Public administration has no generally accepted definition. The scope of the subject is so great and so debatable that it is easier to explain than define. Public administration is both a field of study, or a discipline, and a field of practice, or an occupation.
Public administration has no generally accepted definition. The scope of the subject is so great and so debatable that it is easier to explain than define. Public administration is both a field of study, or a discipline, and a field of practice, or an occupation. There is much disagreement about whether the study of public administration can properly be called a discipline, largely because it is often viewed as a subfield of the 2 disciplines of POLITICAL SCIENCE and administrative science (or administration).
In Canada the study of public administration has evolved primarily as a subfield of political science. Knowledge of the machinery of government and of the political and legal environment in which public administrators work is essential to understanding the political system. Also, public administrators play an important role by providing policy advice to elected politicians and by active involvement in the making, enforcement and adjudication of laws and regulations. As a subfield of administrative science, public administration is part of the generic process of administration. The broad field of administration is divided into public, business, hospital, educational and other forms of administration. The similarities between these forms of administration are considered to be greater than their differences.
There is, however, increasing recognition of public administration as a separate field of study, which is reflected in the creation within universities of schools of public administration which take a policy-management approach combining elements of the 2 earlier approaches with an examination of PUBLIC POLICY. Public administration is taught as an interdisciplinary subject by political scientists, economists, sociologists and others.
No single date or event clearly marks the beginning of the study of public administration in Canada. The multivolume work CANADA AND ITS PROVINCES (1913-17) by A. Shortt and A.G. Doughty covered the practice of public administration, and several books written by R. MacGregor DAWSON between 1919 and 1933 made an enduring contribution to the field. The first degree program in public administration was established at Dalhousie University by Luther Richter and R.A. Mackay in 1936. Carleton College (now Carleton University) had its first graduates in 1946, and in 1952 founded its School of Public Administration. There are now schools or faculties of public administration at several universities across Canada; the oldest and largest of these include Queen's, the University of Victoria and the École nationale d'administration publique (Québec). Beginning in the early 1950s, significant contributions to the literature on Canadian public administration were made by such prominent scholars as Roch Bolduc, J.E. HODGETTS, J.R. Mallory, D.C. Rowat and Malcolm Taylor.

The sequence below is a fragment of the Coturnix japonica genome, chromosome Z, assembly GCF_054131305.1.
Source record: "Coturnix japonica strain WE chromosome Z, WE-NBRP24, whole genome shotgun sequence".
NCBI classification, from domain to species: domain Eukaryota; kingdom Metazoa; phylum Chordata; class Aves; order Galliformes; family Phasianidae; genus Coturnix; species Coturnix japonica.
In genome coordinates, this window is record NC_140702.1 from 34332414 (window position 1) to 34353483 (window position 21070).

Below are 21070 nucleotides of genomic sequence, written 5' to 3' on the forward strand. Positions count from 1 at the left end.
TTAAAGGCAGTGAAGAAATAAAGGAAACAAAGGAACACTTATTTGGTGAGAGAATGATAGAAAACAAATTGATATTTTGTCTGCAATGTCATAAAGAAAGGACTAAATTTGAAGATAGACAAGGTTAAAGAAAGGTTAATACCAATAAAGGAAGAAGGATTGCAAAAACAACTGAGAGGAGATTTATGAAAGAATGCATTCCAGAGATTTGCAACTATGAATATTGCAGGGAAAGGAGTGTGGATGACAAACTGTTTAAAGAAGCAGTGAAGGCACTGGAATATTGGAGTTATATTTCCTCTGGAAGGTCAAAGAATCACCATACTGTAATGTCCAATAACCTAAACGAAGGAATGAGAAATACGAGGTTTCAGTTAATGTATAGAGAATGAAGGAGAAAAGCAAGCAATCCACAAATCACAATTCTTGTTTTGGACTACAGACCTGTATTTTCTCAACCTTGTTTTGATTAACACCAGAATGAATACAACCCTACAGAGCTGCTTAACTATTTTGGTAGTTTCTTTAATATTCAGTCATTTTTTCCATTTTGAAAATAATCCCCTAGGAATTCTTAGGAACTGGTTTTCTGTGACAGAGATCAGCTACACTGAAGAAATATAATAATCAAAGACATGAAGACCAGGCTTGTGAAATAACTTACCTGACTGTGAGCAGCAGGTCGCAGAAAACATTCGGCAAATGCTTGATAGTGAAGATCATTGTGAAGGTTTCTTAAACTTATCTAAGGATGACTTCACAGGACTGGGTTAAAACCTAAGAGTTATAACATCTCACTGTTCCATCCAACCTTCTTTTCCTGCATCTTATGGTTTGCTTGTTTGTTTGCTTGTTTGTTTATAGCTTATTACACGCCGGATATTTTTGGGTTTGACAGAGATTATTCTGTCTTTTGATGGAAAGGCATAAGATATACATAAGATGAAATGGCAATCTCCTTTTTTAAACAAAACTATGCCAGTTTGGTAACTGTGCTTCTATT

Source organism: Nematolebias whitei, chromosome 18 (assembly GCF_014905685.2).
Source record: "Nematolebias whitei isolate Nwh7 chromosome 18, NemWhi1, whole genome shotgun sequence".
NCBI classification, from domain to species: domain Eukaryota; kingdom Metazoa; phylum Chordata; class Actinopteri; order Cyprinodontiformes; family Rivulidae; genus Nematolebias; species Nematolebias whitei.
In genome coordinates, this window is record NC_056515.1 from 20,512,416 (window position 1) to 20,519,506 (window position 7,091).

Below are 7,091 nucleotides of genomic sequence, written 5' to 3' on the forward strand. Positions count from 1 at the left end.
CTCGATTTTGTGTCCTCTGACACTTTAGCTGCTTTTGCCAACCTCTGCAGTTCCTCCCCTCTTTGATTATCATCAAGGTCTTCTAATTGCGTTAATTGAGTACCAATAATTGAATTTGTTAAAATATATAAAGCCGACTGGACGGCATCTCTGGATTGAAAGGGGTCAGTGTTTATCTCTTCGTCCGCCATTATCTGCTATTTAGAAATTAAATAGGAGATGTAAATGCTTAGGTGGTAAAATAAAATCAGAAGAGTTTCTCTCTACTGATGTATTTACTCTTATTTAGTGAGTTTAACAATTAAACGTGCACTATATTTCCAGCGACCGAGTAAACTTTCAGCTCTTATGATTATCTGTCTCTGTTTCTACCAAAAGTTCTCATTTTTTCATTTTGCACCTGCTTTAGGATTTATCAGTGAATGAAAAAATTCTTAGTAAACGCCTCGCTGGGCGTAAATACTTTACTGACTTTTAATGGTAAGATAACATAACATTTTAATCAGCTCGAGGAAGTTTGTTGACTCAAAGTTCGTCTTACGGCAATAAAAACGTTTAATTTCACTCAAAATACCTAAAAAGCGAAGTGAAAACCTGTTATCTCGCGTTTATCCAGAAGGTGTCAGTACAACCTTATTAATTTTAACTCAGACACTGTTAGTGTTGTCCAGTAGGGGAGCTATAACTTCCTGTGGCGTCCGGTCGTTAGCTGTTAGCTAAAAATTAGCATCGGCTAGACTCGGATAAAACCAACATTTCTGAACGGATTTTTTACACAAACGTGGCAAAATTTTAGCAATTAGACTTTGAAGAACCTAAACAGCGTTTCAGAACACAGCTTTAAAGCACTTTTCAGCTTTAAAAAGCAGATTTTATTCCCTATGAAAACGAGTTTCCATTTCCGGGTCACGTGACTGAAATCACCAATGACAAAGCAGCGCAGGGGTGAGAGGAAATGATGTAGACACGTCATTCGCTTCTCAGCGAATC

Public administration is a relatively new but vigorous and important field of study. The increasing number of people who study it are - or would like to be - employed by a federal, provincial or municipal government. Even public employees who are trained in law, engineering, medicine, etc, often study public administration to help them understand and perform management tasks. Job opportunities exist in regular government departments and in government agencies, boards and commissions. If the scope of public administration is broadly defined, it also includes such occupational categories as hospital and educational administration.
Among the many fields of work in public administration are the broad areas of personnel management, financial management, regulation and policy analysis. The major institution or society in the field of public administration is the Institute of Public Administration of Canada, a national organization and a learned society of public employees from all levels of government and university teachers. It sponsors seminars, conferences and publications, including the journal Canadian Public Administration.
Kenneth Kernaghan and D. Siegel, Public Administration in Canada: A Text (3rd ed, 1995).